Sulfur dioxide 3.6988g 3.1689g 14.30% 45.09%
Nitrogen dioxide 3.9122g 3.3371g 14.69% 46.33%
Acid rain 4.0744g 3.1220g 23.39% 71.48%

Moss after acid rain exposure
Digital microscope images of live Spanish moss (top) and moss after being exposed to acid rain for 10 days (bottom). The acid rain was the most harmful pollutant. The trichomes are almost gone and the width is significantly decreased. (Click to enlarge)

After all four tests were done, I was surprised with the results. Using the helium control as a standard for 100 percent dead Spanish moss, I was able to get a qualitative number for how "dead" the moss was after being exposed to the four pollutants. Acid rain killed the moss 71 percent.  Moss after acid rain exposure (Click to view) Acid rain levels are frequently higher in cities than in the country, perhaps explaining why the Spanish moss is disappearing. Also, the Spanish moss that remains in Houston is found on the lower branches of the larger, more densely leafed trees. Perhaps the tree leaves protect the Spanish moss from acid rain; thus it is able to survive in certain protected microclimates.

Carbon monoxide killed the moss 37 percent,  which is worse than I expected. However, it did the least amount of damage; thus the Spanish moss must have oxidized some of the CO to CO2. Sulfur dioxide and nitrogen dioxide had similar results, possibly because both create a weak acid when mixed with water from the air. From these results, my hypothesis can be accepted: Tillandsia usneoides is an indicator species to air pollution in that its decline is directly related to raised levels of air pollution, and the most acidic pollutant (acid rain) is doing the most harm.

Moss after carbon monoxide exposure
Digital microscope images of live Spanish moss (top) and moss after being exposed to carbon monoxide for 10 days (bottom). After exposure trichomes are still present, but shorter and there is a slight overall decrease in width.(Click to enlarge)
Moss after sulfur dioxide exposure
Digital microscope images of live Spanish moss (top) and moss after being exposed to sulfur dioxide for 10 days (bottom). After exposure trichomes are shorter and the width is decreased even more than the CO results.(Click to enlarge)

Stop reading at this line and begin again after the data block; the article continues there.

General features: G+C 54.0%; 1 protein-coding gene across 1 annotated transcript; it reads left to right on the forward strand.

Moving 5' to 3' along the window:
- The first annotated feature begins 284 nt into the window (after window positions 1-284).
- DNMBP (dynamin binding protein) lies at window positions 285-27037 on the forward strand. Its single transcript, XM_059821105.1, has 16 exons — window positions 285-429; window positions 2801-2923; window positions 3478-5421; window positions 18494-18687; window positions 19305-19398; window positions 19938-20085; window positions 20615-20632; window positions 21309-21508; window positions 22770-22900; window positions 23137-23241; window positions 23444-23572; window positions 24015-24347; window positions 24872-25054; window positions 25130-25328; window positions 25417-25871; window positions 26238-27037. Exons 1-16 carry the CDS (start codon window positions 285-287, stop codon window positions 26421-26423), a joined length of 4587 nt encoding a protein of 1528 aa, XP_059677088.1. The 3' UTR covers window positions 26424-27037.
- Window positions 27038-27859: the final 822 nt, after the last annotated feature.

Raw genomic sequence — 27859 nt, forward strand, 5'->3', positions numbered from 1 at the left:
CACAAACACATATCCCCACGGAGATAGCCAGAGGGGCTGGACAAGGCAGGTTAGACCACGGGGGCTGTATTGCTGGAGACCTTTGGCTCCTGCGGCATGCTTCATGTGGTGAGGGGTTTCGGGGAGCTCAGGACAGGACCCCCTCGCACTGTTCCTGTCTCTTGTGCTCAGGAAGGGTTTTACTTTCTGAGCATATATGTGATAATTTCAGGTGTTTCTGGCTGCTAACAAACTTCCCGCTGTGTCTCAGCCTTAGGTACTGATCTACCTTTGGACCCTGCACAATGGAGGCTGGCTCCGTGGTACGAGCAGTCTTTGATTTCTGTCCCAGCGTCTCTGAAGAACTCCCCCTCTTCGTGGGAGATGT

Moss after nitrogen dioxide exposure
Digital microscope images of live Spanish moss (top) and moss after being exposed to nitrogen dioxide for 10 days (bottom). After exposure trichomes are considerable shorter and width is also decreased significantly.(Click to enlarge)
Tree with Spanish moss
Tree with Spanish moss

After performing this experiment, I have new understanding of the problems that air pollution can create. It is fascinating to know that an indicator plant to air pollution is living in my city. Even though Houston is at attainment levels for the four pollutants that I exposed to Spanish moss, those levels clearly can still be unhealthy. When the maximum "safe" pollution levels are decided, the main thought of safety is for humans. Although we are able to adapt to certain pollutants, more delicate plants and wildlife may be hurt. Thus, over time, humans may be gradually harmed. We must start preserving our environment before it is too late. By experimenting and seeing how air pollution impacts plant life, I now want to act to encourage others to do so as well. There is no better time than the present.



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Air Quality Index . Texas Natural Resource Commission. 2004. Retrieved from the World Wide Web on 21 December 2004.

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Sloan, Sue. Interviewed by Caroline Wallace. Houston, Texas, 27 October 2004.

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Van Vleck, Matt. Interviewed by Caroline Wallace via e-mail. Houston, Texas, November 2004.

Wellburn, Alan.  Air Pollution and Acid Rain: The Biological Impact . Library of Congress, 1988.